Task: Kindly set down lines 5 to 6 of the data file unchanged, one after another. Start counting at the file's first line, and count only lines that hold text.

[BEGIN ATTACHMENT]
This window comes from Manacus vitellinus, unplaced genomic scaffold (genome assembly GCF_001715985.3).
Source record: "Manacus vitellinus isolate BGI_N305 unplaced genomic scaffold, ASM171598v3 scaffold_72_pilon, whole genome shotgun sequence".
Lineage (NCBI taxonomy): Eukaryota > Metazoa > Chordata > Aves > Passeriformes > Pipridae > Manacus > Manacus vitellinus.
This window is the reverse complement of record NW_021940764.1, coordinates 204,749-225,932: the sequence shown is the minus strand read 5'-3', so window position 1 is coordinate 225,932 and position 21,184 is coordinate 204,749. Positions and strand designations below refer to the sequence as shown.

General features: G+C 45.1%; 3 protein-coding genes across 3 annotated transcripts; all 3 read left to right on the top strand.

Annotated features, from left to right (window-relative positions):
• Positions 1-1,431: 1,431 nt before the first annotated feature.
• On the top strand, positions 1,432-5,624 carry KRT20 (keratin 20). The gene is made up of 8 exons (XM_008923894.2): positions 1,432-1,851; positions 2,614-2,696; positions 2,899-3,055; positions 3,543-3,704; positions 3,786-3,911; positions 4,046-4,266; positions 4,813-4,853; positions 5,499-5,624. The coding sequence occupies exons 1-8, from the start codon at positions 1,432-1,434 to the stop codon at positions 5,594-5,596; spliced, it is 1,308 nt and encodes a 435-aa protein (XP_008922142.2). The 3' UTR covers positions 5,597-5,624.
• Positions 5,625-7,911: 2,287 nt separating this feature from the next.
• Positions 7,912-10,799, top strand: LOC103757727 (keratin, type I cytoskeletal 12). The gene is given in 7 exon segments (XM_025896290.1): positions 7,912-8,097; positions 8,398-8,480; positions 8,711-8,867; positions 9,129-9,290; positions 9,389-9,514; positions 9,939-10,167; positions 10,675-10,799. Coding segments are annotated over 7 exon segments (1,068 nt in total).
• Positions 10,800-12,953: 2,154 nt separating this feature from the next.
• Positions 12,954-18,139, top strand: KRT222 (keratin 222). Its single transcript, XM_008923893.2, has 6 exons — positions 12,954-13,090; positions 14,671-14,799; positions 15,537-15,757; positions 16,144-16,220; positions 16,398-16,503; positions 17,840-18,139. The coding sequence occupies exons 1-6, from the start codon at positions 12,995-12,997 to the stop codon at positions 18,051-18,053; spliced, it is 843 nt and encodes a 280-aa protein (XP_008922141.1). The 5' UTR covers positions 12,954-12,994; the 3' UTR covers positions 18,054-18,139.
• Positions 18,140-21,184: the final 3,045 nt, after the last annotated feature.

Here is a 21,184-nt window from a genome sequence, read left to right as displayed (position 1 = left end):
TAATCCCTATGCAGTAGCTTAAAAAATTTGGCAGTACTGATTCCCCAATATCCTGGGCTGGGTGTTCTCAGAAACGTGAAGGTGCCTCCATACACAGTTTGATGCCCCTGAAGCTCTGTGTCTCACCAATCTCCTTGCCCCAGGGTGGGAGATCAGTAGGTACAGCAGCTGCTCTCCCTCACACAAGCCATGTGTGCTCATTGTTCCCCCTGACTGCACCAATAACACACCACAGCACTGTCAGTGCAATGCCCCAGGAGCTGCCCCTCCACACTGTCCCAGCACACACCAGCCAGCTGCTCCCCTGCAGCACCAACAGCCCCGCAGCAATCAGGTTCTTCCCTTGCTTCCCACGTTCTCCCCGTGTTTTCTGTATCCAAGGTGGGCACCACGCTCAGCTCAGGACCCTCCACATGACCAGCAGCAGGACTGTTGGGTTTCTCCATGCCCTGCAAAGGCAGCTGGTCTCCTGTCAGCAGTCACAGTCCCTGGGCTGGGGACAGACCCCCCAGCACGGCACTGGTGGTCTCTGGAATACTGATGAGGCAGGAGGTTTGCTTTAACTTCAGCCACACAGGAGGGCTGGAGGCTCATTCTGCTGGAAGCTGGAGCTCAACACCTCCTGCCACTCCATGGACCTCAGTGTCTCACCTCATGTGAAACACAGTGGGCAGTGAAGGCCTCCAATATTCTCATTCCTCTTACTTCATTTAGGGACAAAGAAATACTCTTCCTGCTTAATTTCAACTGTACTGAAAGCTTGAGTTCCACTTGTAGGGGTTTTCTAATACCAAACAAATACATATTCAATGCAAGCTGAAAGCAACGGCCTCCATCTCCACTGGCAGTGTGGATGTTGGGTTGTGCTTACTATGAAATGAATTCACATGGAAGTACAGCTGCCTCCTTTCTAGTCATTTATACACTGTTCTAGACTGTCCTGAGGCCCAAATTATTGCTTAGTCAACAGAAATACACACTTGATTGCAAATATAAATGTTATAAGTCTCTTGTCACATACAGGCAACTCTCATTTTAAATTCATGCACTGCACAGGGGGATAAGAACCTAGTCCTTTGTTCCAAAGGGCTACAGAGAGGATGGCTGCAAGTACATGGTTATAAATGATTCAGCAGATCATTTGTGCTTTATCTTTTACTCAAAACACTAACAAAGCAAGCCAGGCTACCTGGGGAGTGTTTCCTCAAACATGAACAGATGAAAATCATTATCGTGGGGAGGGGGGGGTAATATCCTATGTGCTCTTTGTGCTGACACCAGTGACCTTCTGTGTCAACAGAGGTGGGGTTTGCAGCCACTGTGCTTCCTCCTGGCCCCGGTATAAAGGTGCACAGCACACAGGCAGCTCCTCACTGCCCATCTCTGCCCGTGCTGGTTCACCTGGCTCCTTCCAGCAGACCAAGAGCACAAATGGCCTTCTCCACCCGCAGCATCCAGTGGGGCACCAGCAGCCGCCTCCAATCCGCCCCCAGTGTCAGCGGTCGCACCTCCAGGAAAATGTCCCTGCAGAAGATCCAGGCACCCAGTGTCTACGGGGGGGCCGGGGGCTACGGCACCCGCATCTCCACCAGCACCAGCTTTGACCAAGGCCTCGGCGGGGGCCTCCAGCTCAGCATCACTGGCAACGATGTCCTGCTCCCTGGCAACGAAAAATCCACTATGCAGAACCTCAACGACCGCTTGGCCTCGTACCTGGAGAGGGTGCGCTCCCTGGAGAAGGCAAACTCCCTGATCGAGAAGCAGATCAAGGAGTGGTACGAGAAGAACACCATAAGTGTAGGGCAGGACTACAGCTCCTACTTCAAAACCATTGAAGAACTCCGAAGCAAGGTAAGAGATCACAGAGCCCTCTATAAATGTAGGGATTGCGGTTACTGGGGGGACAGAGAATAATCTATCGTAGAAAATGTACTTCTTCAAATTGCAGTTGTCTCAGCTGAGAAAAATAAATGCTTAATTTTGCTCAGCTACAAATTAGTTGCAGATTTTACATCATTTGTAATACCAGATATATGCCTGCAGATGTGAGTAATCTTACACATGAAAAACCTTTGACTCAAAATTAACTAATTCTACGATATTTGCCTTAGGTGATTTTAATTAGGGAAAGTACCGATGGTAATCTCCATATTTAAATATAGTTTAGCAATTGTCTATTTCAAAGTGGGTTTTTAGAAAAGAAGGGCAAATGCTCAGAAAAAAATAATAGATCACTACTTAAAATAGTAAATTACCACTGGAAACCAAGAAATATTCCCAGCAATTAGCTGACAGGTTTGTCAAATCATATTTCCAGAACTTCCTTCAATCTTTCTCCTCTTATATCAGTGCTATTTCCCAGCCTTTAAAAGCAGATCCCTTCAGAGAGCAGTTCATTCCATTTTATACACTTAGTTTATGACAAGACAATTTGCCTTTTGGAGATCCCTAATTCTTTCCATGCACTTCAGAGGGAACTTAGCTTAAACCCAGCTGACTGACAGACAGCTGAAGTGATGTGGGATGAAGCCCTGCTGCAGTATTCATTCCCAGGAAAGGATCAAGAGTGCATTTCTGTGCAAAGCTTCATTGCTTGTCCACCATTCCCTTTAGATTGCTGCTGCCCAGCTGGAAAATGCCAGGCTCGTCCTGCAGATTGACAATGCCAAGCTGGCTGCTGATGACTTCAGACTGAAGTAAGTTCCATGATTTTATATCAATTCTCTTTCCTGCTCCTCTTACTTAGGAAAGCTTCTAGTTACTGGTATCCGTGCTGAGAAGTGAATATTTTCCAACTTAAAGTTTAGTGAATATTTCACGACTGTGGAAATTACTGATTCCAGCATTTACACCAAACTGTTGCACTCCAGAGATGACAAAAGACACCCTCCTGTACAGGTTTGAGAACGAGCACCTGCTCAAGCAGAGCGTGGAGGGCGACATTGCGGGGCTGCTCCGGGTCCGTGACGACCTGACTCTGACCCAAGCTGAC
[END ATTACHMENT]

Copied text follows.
General features: G+C 45.1%; 3 protein-coding genes across 3 annotated transcripts; all 3 read left to right on the top strand.

Annotated features, from left to right (window-relative positions):